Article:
The travel industry needs to be much more straightforward with holidaymakers about the risks involved in travelling to destinations hit by the recent wave of Arab unrest, according to the Middle East & North Africa Travel Association.
“In some ways, there is no better time to visit Egypt or Tunisia” said MENATA’s Executive Director Peter Lilley. “There are thousands of bargain holidays available. Package prices to Egypt have been slashed by up to 40% while summer holidays to Tunisia are available for less than £300 for seven nights’ half-board at the end of June. You would struggle to find a weekend break in the UK for that price.”
Said Mr Lilley: “MENATA’s advice to potential holidaymakers to Egypt and Tunisia is straightforward. We believe the countries are essentially safe and that there is no real reason not to visit. Both countries desperately need tourists to return and they can be assured of a warm welcome. But there are some risks involved and we feel it is better to be upfront about those – to assist potential holidaymakers to make an informed decision.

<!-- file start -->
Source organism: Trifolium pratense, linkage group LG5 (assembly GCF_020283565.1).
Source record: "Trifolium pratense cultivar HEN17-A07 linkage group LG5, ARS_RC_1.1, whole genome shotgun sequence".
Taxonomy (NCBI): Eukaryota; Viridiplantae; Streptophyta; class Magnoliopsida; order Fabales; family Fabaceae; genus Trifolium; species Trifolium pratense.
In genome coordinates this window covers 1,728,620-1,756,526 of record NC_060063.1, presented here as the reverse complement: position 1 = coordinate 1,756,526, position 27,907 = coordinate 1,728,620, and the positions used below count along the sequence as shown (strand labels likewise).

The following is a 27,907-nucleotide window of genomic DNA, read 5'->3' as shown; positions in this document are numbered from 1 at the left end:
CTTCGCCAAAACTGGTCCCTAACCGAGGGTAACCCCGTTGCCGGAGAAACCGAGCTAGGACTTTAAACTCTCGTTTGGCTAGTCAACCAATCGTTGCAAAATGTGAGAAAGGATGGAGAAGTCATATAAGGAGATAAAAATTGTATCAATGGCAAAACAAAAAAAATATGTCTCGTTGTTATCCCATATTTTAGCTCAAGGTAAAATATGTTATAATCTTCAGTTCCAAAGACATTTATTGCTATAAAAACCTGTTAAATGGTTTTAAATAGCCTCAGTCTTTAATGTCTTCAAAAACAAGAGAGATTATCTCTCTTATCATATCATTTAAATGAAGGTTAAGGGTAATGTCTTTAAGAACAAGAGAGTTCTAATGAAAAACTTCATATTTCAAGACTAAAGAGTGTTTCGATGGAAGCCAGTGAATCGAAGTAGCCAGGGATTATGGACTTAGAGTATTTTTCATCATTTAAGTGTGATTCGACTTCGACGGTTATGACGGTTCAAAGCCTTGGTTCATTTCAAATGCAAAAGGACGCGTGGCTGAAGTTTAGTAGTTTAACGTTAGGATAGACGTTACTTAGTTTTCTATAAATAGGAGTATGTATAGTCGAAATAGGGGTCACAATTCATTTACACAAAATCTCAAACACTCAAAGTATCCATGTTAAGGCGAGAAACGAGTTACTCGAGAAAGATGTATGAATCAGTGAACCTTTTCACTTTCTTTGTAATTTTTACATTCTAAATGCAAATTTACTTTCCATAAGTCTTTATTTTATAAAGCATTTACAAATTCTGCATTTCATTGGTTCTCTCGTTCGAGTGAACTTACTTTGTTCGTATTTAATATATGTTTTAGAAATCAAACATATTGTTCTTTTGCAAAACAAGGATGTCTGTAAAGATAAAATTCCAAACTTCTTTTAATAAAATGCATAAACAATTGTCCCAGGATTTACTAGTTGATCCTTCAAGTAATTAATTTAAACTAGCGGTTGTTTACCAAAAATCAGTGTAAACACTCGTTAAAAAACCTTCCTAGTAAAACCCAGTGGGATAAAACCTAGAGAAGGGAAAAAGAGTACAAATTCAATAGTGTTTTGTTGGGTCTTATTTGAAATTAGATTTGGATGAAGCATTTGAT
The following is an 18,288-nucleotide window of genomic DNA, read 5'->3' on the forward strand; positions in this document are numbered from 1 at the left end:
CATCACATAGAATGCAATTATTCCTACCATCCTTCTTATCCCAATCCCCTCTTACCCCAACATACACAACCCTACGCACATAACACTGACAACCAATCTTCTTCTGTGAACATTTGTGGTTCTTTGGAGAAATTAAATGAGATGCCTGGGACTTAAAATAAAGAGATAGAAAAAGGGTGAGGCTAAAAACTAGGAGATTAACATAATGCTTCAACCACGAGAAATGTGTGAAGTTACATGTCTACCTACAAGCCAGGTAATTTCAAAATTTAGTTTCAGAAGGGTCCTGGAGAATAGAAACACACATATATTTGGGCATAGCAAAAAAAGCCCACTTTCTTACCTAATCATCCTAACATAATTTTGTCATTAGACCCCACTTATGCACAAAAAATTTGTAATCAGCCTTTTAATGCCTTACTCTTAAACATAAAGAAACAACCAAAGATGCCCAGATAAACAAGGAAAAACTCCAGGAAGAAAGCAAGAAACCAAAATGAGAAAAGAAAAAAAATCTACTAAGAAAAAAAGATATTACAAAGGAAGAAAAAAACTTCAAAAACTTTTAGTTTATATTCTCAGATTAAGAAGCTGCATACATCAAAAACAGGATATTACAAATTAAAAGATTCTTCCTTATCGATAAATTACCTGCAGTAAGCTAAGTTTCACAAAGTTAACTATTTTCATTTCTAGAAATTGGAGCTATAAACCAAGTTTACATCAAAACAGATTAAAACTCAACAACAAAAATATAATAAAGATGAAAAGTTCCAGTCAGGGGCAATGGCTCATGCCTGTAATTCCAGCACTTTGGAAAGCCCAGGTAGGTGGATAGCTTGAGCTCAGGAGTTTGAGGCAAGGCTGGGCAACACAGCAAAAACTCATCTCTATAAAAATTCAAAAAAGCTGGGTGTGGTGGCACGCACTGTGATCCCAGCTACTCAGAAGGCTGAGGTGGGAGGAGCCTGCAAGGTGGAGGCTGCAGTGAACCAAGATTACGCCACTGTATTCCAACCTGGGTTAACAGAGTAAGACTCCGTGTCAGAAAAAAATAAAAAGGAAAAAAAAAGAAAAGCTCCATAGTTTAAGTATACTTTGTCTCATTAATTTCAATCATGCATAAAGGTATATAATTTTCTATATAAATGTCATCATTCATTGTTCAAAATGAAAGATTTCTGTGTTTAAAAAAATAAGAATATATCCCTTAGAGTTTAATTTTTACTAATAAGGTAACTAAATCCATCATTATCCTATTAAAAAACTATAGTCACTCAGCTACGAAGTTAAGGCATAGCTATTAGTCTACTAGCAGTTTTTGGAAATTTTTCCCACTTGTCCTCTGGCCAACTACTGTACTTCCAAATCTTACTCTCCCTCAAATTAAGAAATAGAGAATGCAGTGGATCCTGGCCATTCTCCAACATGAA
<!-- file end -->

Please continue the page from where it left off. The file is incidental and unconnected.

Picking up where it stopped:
”Both Egypt and Tunisia are currently ruled by interim presidents and temporary governments which have never been seen as the hallmarks of stolidness and stability. Both countries also remain quite volatile and no-one can completely rule out the possibility of further street protests. But then, there was a violent street protest in London on Saturday and no-one’s expecting overseas visitors to start avoiding the UK because of that incident.”
Mr Lilley added: “In the end, holidaymakers need to make a choice. They can either take advantage of the excellent value for money currently offered by Egypt and Tunisia while understanding there’s just a possibility their travel plans may be disrupted. Or they can opt for what they perceive is a safer European resort – even if that means paying more. There’s no right or wrong answer. Holidaymakers need to make the decision which suits them.”
Mr Lilley said he believes one of the reasons why tourism has been quite slow to return to Egypt and Tunisia is the result of mixed messages from the travel industry, with national tourist offices claiming resorts are safe at the same time as tour operators are busy slashing their programmes to the region.
Mr Lilley urged all those involved in promoting tourism to the Middle East and North Africa to work more closely together to provide holidaymakers with reliable and consistent information and guidance.